“You need more people just to provide the best possible student-athlete experience,” he said.
Jacobs’s pay has steadily risen since he started in 2005, from $407,300 to $648,700, and he’s been able to hire some help. In January 2014, Jacobs created a chief operating officer position, a No. 2 to take over the department’s day-to-day operations.
For that job, Jacobs chose Benedict, whom he lured away from Minnesota athletics with a salary of $310,000.
Benedict strongly disagreed with characterizing any Auburn spending as bloated.
“I don’t think it’s any different than any other competitive industry,” Benedict said. “As college athletics has generated more money, we’re going to invest more.”
It’s not accurate, Benedict said, to analyze college athletics in terms of profits or losses.
“There’s no for-profit company that would operate the way college athletics do,” he said. “We don’t make decisions based on the bottom line. If we did, things would operate very differently.”
The fan’s perspective at Auburn, with a new $13.9 million scoreboard, and Rutgers, which spent $102 million to expand its stadium six years ago. (Auburn photo by Scott Donaldson/Icon Sportswire via AP Images; Patrick McDermott/Getty Images)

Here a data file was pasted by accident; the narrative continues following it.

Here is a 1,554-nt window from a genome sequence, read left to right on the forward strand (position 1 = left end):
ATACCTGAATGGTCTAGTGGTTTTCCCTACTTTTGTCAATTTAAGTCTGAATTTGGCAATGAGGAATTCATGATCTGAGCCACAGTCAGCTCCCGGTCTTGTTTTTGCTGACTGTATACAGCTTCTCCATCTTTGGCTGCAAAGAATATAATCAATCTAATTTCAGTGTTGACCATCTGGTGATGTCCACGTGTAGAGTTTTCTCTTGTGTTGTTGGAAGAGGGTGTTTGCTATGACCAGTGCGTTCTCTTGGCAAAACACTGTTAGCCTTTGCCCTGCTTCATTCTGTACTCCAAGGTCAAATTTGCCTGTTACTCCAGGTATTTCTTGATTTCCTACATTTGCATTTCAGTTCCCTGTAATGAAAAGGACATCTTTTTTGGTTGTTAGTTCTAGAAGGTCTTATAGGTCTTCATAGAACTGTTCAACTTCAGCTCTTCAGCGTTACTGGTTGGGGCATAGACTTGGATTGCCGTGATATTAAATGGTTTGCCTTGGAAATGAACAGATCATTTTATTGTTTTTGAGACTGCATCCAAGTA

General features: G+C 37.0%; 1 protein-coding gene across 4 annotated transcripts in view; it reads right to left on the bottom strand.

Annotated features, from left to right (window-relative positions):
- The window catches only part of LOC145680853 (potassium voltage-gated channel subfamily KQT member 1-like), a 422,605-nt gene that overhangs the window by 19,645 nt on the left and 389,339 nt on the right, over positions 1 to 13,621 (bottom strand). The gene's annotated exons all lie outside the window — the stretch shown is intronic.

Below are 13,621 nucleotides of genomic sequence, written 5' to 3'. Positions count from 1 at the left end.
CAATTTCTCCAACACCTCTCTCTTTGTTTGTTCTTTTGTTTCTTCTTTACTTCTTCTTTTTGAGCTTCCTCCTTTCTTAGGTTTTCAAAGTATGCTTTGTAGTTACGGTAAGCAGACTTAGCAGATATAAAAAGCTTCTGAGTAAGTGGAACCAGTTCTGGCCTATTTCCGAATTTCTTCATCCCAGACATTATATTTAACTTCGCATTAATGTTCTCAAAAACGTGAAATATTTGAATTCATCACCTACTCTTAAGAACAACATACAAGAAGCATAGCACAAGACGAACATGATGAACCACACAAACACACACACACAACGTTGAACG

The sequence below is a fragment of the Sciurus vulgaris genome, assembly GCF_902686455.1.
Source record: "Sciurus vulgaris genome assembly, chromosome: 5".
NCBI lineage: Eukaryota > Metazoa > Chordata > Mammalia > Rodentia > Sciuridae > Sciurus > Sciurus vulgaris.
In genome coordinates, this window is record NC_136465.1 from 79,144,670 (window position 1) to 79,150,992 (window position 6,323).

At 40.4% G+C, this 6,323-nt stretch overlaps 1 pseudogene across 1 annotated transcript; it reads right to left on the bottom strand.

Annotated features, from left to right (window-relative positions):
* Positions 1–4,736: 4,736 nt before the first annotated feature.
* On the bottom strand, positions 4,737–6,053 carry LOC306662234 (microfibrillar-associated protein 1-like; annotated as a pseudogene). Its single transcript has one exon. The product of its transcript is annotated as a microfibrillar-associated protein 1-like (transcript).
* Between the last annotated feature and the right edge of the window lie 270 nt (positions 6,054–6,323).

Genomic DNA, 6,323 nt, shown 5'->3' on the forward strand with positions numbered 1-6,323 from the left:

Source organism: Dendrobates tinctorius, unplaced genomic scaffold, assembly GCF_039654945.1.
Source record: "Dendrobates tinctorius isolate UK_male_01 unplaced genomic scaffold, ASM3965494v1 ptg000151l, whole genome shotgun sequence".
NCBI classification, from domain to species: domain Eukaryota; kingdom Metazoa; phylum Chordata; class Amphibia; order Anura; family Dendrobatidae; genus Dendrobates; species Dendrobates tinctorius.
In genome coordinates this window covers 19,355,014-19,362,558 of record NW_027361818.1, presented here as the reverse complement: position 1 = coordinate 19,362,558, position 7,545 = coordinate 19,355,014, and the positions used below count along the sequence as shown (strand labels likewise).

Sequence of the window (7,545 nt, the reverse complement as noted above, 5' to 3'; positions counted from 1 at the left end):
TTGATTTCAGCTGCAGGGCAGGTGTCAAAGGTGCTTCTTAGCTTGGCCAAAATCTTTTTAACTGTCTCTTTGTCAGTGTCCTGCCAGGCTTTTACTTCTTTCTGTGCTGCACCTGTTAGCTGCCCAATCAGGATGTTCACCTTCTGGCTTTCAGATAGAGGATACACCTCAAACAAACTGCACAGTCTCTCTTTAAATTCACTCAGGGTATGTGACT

Going big time
There are no jets for recruiting at Rutgers. The athletics department doesn’t even own buses. When Rutgers teams travel, they sometimes depart their fragmented campus in anonymous, rented coach buses.
Rutgers’s main campus in New Brunswick is actually five smaller campuses spread across both sides of the Raritan River. Rutgers athletics is headquartered in Piscataway, not far from the football stadium that bills itself as “the birthplace of college football.”
On Nov. 6, 1869, Rutgers and Princeton clashed in the first recorded college football game, a 6-4 Rutgers win. Over the next 100 years, as college football grew more popular, Rutgers officials decided the school fit better outside the top tier.
In the early 1980s — after prodding by Sonny Werblin, an alum and owner of the New York Jets — Rutgers launched an effort to join the top level of college sports. Gone were the annual games against Princeton; it was replaced with tilts against Alabama and Penn State.
On the field, there hasn’t been much glory. The 2006 season is the high-water mark: an 11-2 record highlighted by a win over then-No. 3 Louisville, a game the school refers to as “Pandemonium in Piscataway.”
Off the field, financial success has proven even more difficult. Rutgers athletics has perennially lost lots of money, according to “Going Bigtime: The Rutgers Experience,” by the late Richard P. McCormick, a former history professor.
In the 1980s, Rutgers athletics annually lost hundreds of thousands; in the 1990s, the department annually lost millions; and in the 2000s, annual losses topped $10 million.
“Rutgers was not yet ready for bigtime — after thirty years!” McCormick wrote.
In 2004, Rutgers athletics deficit was $22.7 million, and the department needed $6.4 million in student fees and $10.5 million from the school to pay its bills. Two years later, Rutgers cut six sports to try to save money.